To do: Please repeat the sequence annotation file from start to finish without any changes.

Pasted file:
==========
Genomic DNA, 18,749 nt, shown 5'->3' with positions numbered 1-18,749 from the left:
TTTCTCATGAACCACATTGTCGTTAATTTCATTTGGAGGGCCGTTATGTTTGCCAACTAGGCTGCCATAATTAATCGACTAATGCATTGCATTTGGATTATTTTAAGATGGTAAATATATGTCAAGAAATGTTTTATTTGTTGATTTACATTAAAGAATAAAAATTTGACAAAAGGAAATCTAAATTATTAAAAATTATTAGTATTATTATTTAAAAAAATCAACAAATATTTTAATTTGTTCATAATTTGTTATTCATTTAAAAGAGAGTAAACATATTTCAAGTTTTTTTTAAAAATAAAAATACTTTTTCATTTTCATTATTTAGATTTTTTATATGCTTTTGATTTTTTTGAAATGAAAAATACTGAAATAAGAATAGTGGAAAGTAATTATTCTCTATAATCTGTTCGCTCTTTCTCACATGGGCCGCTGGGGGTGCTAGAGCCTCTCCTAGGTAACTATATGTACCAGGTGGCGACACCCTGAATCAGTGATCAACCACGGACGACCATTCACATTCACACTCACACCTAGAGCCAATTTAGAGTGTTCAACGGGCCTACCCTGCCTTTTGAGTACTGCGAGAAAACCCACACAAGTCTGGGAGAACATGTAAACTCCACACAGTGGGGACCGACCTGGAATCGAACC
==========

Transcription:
Genomic DNA, 18,749 nt, shown 5'->3' with positions numbered 1-18,749 from the left:
TTTCTCATGAACCACATTGTCGTTAATTTCATTTGGAGGGCCGTTATGTTTGCCAACTAGGCTGCCATAATTAATCGACTAATGCATTGCATTTGGATTATTTTAAGATGGTAAATATATGTCAAGAAATGTTTTATTTGTTGATTTACATTAAAGAATAAAAATTTGACAAAAGGAAATCTAAATTATTAAAAATTATTAGTATTATTATTTAAAAAAATCAACAAATATTTTAATTTGTTCATAATTTGTTATTCATTTAAAAGAGAGTAAACATATTTCAAGTTTTTTTTAAAAATAAAAATACTTTTTCATTTTCATTATTTAGATTTTTTATATGCTTTTGATTTTTTTGAAATGAAAAATACTGAAATAAGAATAGTGGAAAGTAATTATTCTCTATAATCTGTTCGCTCTTTCTCACATGGGCCGCTGGGGGTGCTAGAGCCTCTCCTAGGTAACTATATGTACCAGGTGGCGACACCCTGAATCAGTGATCAACCACGGACGACCATTCACATTCACACTCACACCTAGAGCCAATTTAGAGTGTTCAACGGGCCTACCCTGCCTTTTGAGTACTGCGAGAAAACCCACACAAGTCTGGGAGAACATGTAAACTCCACACAGTGGGGACCGACCTGGAATCGAACC